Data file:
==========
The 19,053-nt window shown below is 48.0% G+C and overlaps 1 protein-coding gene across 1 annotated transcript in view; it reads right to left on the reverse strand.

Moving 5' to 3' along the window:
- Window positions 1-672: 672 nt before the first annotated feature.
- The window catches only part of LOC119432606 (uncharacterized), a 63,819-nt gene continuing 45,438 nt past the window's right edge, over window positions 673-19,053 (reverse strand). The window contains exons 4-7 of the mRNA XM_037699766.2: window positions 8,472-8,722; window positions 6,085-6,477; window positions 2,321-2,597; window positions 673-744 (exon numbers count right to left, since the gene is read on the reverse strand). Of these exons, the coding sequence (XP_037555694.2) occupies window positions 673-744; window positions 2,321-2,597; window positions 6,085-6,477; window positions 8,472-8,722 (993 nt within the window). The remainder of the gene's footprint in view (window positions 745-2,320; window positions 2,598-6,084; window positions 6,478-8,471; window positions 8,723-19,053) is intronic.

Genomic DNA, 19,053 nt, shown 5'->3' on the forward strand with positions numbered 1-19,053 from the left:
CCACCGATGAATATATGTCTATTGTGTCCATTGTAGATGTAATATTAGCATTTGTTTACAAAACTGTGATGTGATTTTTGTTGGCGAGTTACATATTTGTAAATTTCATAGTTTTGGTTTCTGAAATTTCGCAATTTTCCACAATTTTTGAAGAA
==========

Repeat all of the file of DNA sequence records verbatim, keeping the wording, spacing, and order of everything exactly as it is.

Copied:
The 19,053-nt window shown below is 48.0% G+C and overlaps 1 protein-coding gene across 1 annotated transcript in view; it reads right to left on the reverse strand.

Moving 5' to 3' along the window:
- Window positions 1-672: 672 nt before the first annotated feature.
- The window catches only part of LOC119432606 (uncharacterized), a 63,819-nt gene continuing 45,438 nt past the window's right edge, over window positions 673-19,053 (reverse strand). The window contains exons 4-7 of the mRNA XM_037699766.2: window positions 8,472-8,722; window positions 6,085-6,477; window positions 2,321-2,597; window positions 673-744 (exon numbers count right to left, since the gene is read on the reverse strand). Of these exons, the coding sequence (XP_037555694.2) occupies window positions 673-744; window positions 2,321-2,597; window positions 6,085-6,477; window positions 8,472-8,722 (993 nt within the window). The remainder of the gene's footprint in view (window positions 745-2,320; window positions 2,598-6,084; window positions 6,478-8,471; window positions 8,723-19,053) is intronic.

Genomic DNA, 19,053 nt, shown 5'->3' on the forward strand with positions numbered 1-19,053 from the left:
CCACCGATGAATATATGTCTATTGTGTCCATTGTAGATGTAATATTAGCATTTGTTTACAAAACTGTGATGTGATTTTTGTTGGCGAGTTACATATTTGTAAATTTCATAGTTTTGGTTTCTGAAATTTCGCAATTTTCCACAATTTTTGAAGAA